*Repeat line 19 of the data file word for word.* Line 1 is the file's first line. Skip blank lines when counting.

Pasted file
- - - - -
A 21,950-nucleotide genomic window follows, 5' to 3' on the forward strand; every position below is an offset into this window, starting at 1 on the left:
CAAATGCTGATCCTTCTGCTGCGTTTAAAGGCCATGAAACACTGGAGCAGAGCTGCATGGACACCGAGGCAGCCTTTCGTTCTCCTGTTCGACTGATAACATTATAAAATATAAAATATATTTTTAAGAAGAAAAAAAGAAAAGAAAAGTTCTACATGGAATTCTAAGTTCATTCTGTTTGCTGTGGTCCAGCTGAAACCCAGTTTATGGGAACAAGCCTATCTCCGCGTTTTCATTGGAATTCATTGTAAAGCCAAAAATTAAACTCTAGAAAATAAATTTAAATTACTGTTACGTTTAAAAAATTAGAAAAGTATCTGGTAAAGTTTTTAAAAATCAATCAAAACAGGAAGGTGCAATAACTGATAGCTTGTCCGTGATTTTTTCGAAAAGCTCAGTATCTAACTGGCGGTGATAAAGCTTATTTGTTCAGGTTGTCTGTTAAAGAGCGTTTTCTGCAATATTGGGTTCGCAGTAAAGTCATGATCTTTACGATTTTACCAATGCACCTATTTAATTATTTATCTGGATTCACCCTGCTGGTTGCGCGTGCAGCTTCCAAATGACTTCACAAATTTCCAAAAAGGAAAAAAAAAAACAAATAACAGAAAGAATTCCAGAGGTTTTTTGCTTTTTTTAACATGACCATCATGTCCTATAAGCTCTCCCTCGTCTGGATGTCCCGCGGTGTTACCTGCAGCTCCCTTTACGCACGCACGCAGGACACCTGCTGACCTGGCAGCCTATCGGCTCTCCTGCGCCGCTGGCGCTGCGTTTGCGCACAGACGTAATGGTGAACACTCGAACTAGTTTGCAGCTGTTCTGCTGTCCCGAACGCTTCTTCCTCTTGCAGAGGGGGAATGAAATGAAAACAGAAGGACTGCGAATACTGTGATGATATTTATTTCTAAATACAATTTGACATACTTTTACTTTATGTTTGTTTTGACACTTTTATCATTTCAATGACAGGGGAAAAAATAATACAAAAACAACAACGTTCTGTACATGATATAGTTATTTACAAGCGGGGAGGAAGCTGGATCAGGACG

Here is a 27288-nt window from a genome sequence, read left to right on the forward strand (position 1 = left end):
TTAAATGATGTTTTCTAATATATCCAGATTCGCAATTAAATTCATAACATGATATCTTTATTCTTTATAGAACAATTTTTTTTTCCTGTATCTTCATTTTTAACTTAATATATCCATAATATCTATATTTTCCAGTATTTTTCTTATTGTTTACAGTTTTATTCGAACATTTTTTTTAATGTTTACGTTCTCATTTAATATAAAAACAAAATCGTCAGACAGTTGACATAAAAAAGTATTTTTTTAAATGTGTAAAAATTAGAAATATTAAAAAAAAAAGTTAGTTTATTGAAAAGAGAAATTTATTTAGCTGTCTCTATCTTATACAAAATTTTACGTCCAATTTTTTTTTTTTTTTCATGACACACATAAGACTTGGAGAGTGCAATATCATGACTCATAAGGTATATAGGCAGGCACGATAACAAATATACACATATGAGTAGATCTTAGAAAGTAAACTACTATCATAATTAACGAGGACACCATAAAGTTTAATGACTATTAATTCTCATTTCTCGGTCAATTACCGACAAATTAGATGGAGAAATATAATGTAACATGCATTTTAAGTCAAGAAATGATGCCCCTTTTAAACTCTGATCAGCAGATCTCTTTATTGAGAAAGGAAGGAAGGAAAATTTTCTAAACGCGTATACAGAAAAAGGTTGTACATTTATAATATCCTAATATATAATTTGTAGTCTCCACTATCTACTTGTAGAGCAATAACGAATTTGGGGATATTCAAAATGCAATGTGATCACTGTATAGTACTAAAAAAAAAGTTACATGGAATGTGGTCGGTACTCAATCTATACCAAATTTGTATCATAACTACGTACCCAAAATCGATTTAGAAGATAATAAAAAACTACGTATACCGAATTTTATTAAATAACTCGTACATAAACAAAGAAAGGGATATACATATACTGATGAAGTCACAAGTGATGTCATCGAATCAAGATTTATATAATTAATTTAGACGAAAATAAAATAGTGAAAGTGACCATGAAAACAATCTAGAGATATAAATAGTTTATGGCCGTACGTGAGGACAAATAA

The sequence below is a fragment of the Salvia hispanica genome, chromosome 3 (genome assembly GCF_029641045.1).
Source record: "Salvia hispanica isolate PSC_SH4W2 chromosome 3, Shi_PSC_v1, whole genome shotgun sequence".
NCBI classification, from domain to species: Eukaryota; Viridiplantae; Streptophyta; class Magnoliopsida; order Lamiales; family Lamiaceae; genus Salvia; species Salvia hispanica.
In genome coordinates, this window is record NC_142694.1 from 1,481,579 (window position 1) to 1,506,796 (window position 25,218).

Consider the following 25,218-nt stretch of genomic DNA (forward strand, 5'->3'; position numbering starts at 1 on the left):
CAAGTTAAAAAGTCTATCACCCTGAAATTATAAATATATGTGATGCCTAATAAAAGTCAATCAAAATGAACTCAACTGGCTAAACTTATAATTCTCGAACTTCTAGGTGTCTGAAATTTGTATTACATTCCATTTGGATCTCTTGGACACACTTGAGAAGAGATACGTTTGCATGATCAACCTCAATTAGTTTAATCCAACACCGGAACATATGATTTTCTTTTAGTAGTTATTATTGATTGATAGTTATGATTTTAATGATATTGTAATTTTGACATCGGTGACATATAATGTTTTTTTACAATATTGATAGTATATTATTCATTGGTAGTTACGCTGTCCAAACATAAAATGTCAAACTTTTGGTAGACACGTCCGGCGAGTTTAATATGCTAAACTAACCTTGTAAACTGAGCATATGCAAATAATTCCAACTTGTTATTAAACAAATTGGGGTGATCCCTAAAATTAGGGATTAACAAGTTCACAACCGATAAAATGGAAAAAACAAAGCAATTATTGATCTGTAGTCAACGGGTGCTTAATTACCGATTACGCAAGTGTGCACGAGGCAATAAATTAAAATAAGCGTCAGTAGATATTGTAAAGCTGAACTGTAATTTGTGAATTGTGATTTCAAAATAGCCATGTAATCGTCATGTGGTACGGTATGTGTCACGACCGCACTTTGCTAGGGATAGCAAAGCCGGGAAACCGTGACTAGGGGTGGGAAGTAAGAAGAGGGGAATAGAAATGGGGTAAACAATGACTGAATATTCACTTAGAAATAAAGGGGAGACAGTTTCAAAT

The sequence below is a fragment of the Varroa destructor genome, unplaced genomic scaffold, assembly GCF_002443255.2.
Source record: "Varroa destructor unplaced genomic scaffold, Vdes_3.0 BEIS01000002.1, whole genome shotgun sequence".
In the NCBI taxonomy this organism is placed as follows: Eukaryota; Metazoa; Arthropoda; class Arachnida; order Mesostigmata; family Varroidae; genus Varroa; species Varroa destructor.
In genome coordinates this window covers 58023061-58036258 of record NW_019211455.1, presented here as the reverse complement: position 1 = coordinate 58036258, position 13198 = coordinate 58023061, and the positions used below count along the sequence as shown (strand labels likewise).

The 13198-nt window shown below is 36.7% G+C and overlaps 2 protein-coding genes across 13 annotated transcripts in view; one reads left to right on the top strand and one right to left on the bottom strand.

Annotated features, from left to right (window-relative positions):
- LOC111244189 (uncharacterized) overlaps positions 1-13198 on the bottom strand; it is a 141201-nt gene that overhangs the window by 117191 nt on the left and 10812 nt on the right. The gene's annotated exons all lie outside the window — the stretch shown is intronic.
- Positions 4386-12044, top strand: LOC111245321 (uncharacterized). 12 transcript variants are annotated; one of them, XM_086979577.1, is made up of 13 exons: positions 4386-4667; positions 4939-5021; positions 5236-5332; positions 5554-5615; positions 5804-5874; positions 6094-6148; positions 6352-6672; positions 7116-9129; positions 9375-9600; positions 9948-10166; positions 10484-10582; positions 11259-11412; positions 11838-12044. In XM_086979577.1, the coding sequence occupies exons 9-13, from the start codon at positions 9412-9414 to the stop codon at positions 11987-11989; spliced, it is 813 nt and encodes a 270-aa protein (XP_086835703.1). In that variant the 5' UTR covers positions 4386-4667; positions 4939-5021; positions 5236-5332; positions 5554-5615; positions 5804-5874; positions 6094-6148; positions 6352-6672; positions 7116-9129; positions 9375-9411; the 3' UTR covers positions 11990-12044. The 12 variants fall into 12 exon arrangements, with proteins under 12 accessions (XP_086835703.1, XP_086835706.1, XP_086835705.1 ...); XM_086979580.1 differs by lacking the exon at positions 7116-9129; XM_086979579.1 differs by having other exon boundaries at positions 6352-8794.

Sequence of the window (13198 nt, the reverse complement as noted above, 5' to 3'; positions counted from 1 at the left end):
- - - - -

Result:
Sequence of the window (13198 nt, the reverse complement as noted above, 5' to 3'; positions counted from 1 at the left end):